The red tide is here

red tide in la jollaI was one of thousands devastated by the declaration in November 2015 that the dungeness crab season would be indefinitely delayed due to the accumulation of toxic levels of demoic acid in their crabby bodies. Sure, they’re just crabs, but dungeness season is one of my favorite food holidays on the calendar. There would be no crab cake benedict, no crab boil with friends, no dungeness tacos to stuff myself with.

Turns out there are more serious consequences of a poisoned crabbing season in California than just my unfed crab-tooth. Although the California Department of Public Health re-opened all areas south of Point Reyes to recreational dungeness and rock crab fishing last week, the  Dungeness Crab Task Force decided yesterday not to begin commercial fishing at this time for fear of sickening consumers and doing long term damage to the industry’s image. Governor Jerry Brown, concerned that the crab industry may remain shuttered through the season, has asked the U.S. Secretary of Commerce to declare a disaster and commercial fishery failure for the state’s full $90 million industry.

The vulnerability of an, admittedly, luxury, food source is disconcerting. More frightening is what turned the Pacific Coast’s normally innocuous crabs in to toxin carrying, nausea, dizziness and seizure inducing, death machines. Marine biologists have termed it a Red Tide, the rapid proliferation of phytoplankton in huge numbers that results in a bloom of algae with high levels of toxins. The consumption of the algae in these blooms can be deadly and result in “dead zones” (hypoxia) where fish and other life can’t survive. Scientists link the high numbers of dead sea lions and sea birds washing up along the California coast in 2015 to a 40 mile wide, 650 foot deep (at some points) Red Tide  stretching from Southern California to Alaska (and possibly all the way to the Aleutian Islands). This is the largest, most dense algae bloom ever seen in this region.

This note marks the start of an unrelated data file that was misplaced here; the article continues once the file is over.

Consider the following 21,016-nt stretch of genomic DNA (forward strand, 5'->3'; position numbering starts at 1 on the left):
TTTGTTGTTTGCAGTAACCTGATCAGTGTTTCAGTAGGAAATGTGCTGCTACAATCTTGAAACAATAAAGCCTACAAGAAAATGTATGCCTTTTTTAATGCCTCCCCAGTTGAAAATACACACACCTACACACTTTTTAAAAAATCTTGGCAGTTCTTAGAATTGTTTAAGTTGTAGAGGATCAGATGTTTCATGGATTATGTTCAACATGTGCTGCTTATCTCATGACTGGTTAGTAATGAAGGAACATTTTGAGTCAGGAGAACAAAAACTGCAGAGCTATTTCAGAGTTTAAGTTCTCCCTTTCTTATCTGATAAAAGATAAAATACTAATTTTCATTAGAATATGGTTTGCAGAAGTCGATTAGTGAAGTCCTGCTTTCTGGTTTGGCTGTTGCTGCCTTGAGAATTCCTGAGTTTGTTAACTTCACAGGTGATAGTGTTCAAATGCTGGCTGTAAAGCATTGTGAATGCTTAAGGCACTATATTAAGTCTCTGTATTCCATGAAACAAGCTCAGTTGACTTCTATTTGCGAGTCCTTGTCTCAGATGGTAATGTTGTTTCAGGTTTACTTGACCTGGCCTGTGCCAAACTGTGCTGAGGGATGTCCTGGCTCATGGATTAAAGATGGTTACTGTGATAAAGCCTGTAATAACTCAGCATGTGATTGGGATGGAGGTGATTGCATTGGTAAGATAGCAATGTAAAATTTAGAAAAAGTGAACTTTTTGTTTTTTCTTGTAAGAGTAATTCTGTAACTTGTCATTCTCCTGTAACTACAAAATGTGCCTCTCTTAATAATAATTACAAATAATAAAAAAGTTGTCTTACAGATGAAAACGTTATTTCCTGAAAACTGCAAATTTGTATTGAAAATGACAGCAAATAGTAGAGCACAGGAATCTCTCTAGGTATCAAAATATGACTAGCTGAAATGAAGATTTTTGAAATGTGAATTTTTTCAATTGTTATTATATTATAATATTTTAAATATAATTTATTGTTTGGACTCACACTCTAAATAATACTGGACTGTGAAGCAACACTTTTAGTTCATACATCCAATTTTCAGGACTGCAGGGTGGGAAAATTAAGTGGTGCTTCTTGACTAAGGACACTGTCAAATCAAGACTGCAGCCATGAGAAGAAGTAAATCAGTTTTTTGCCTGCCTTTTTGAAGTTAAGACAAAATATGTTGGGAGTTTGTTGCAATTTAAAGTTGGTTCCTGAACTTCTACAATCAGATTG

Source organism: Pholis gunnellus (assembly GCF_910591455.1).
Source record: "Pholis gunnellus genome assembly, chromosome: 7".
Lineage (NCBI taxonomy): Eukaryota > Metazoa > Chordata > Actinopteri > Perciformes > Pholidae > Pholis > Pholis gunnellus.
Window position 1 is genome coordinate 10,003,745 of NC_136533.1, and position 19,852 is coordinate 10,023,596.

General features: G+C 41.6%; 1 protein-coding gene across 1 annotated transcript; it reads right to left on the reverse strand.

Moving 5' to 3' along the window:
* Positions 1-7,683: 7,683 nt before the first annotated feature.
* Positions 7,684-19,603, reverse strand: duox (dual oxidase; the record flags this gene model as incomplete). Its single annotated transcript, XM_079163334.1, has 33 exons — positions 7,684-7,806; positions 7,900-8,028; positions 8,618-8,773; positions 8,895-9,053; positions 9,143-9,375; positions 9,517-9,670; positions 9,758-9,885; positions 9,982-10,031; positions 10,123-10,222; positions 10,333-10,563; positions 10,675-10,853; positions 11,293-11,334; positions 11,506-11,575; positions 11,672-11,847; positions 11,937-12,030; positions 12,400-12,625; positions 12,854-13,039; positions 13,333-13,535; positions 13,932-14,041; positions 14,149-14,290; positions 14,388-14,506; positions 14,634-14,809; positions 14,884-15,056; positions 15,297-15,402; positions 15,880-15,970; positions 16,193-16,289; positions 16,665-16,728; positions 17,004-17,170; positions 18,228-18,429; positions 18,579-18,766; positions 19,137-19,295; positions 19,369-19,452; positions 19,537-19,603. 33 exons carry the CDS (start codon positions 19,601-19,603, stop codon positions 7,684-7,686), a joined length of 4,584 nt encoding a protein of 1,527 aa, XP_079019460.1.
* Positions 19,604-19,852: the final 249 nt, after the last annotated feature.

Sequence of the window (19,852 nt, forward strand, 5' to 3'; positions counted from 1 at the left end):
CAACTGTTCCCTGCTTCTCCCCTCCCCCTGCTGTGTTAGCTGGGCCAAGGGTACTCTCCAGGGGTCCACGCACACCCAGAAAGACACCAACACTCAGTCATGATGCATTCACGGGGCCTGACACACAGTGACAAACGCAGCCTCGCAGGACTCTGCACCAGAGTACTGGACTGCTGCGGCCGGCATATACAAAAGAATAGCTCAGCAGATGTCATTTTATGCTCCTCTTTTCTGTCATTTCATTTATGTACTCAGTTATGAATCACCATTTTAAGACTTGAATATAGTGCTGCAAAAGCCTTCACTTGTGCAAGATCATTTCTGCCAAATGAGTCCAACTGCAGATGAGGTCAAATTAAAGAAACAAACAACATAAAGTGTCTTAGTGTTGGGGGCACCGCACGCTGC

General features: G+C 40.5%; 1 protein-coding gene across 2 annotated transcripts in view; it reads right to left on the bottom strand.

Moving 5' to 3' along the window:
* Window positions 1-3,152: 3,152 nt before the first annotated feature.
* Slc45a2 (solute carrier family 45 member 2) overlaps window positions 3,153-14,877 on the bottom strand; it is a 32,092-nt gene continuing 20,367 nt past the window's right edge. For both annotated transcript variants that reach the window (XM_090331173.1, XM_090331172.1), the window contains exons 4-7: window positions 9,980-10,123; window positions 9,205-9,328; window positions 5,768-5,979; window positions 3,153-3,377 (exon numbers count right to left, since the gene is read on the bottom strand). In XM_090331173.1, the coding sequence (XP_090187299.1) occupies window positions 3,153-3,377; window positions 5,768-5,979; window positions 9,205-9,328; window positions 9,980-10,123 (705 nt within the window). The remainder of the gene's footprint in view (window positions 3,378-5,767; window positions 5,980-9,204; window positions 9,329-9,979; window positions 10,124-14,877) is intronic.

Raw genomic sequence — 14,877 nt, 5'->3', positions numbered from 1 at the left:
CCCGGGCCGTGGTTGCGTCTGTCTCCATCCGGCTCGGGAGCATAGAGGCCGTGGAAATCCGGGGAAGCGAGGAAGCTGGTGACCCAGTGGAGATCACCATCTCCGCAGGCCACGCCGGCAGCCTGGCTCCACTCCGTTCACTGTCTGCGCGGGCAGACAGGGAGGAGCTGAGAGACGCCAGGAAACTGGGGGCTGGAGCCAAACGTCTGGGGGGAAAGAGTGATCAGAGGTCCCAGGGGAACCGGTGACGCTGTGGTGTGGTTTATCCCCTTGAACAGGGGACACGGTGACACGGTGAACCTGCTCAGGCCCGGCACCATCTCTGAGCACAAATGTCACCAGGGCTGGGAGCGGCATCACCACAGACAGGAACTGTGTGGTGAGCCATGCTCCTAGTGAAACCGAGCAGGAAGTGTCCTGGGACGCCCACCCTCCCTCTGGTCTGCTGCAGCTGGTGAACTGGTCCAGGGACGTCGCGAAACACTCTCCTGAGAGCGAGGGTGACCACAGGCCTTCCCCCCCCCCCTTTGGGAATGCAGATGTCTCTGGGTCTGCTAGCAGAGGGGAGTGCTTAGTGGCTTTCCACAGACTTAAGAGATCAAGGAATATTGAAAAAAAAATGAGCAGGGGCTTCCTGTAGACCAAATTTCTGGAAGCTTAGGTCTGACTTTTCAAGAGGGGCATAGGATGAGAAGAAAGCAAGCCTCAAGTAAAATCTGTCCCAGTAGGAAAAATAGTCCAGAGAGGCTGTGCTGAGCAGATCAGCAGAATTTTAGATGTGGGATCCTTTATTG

Red Tides are not new. An algae bloom on the Pacific Coast of the United States in 1988, for example, stretched from San Diego to Washington state. Scientists are concerned, however, that climate change may lead to better conditions for algae blooms including salinity fluctuation, warmer water temperatures, greater concentrations of atmospheric carbon dioxide and more rainfall resulting in the increased runoff of industrial chemicals into bodies of water. These conditions may further increase the prevalence of toxic strains of bacteria produced in Red Tides. A paper published in 2012 in the Polish Journal of Environmental Studies called algae blooms “one of the most serious risks to human health in the 20th century.”

Harmful algae bloom. Lake Erie. July 22, 2011. Credit: NOAA.

Harmful algae bloom. Lake Erie. July 22, 2011. Credit: NOAA.

And if you aren’t already cowering in fear from the relatively minor risk to humans posed by the 2015 U.S. Pacific Coast bloom, or China’s 2013 Red Tide which spread over an area larger than Connecticut in the Yellow Sea, consider this: freshwater lakes are also vulnerable to toxic algae blooms. And where does a significant portion of U.S. drinking water come from? You guessed it, freshwater lakes. 400,000 citizens of Ohio and Michigan were left without safe drinking water in August 2014 when an algae bloom in Lake Erie released unsafe levels of mycrocystin in to the Toledo water system, sending 70 people to the hospital for such possible health effects as abdominal pain, vomiting and diarrhea, liver inflammation and hemmoraghing, pneumonia, dermatitis and the promotion of tumor growth. Lake Erie was declared a safe source of drinking water again within just a weekend but officials believe that increased phosphorous in water runoff entering the lake from agricultural and residential fertilizers were a major factor in the bloom.

With our marine mammal and fish populations already under stress from pollution and overfishing and our access to safe, clean water diminishing day by day, algae blooms are just one more drop in the bucket of human-induced destructive environmental change.


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